I listened to this historically detailed and intimate personal portrait of Malcolm X over a month: while washing dishes and walking to and from subway stations. I never read the autobiography which has been the prescribed text on school curriculum about Malcolm X, and only encountered him as a historical figure in other nonfiction books, mostly for children, about the Civil Rights Movement. So it is that this is how I got to know the man and his many phases on the road to becoming the internationally influential personality. I learned much about the Nation of Islam (NOI,) and much about the inter-plays between him and other leaders of the civil rights movement — especially Bayard Rustin, whose story has just begun to surface as another major thread of the Movement.
The book is full of painstakingly gathered details of Malcolm’s life — from his parents’ struggles before he was born, the family’s roles as Garveyites, Malcolm’s youthhood filled with brushes against the law and his inevitable imprisonment, his extreme attachment and final rebellion against the Nation of Islam and its doctrines, his many international trips to observe first hand the Orthodox Islam’s practices, and to his final days when he adopted Pan-Africanism and evolved into a much more open-minded commentator on social struggles: that the color of one’s skin does not necessarily dictate one’s political or social views and status.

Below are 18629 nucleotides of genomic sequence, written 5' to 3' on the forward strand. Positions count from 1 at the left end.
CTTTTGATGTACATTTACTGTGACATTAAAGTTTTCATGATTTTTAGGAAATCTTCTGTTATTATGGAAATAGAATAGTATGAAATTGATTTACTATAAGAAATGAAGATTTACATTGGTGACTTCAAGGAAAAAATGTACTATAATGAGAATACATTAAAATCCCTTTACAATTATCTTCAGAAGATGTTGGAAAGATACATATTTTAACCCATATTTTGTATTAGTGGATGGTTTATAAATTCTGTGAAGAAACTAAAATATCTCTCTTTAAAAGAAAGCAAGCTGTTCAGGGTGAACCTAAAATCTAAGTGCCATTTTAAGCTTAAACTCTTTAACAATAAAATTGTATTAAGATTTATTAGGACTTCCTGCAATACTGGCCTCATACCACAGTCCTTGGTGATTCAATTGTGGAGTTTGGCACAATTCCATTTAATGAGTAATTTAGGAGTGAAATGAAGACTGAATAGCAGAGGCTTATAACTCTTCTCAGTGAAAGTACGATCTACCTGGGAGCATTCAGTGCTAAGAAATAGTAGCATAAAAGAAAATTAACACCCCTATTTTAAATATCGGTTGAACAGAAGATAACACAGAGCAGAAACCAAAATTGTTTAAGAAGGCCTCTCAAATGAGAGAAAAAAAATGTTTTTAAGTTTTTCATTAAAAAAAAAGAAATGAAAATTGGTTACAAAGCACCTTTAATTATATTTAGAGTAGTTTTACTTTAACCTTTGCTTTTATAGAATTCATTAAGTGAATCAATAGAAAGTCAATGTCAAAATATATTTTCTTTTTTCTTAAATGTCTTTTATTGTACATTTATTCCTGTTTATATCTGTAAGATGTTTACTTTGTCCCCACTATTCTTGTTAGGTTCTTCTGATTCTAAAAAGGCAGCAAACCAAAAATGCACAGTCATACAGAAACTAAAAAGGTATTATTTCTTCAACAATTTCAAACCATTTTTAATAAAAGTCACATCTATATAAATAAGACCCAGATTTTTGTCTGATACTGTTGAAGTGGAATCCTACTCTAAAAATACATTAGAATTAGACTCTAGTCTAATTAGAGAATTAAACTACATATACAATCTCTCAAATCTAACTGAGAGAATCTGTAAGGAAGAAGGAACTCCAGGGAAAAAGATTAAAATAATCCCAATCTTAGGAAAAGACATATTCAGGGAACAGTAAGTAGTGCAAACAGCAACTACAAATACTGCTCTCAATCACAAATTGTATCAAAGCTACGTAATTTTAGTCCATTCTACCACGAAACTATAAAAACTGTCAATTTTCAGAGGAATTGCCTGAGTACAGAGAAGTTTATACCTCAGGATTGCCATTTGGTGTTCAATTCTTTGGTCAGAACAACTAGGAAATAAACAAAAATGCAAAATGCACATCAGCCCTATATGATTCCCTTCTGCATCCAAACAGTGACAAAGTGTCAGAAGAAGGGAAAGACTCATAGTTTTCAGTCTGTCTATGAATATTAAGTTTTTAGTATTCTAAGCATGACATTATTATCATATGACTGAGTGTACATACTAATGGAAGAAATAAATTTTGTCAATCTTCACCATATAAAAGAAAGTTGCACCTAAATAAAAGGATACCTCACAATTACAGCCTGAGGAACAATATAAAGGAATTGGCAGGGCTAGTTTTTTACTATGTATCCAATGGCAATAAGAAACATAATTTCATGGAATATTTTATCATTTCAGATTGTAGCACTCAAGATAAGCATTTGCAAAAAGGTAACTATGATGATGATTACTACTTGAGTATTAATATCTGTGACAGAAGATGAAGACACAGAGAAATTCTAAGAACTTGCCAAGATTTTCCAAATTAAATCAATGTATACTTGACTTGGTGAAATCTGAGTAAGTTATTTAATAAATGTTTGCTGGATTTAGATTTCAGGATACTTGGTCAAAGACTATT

I cannot but wonder, just as the biographer historian did in the epilogue, how more influential Malcolm would have been to the Movement if he had been given the chance to live beyond his 40th birthday…. (he was murdered just 3 months short of it.) It’s with a heavy heart that I stopped the audio player…
Marable’s words brought Malcolm to life and actor Thomas’ skillful reading of the narrative did the text justice, or perhaps even enhanced it. I really appreciated both for their art.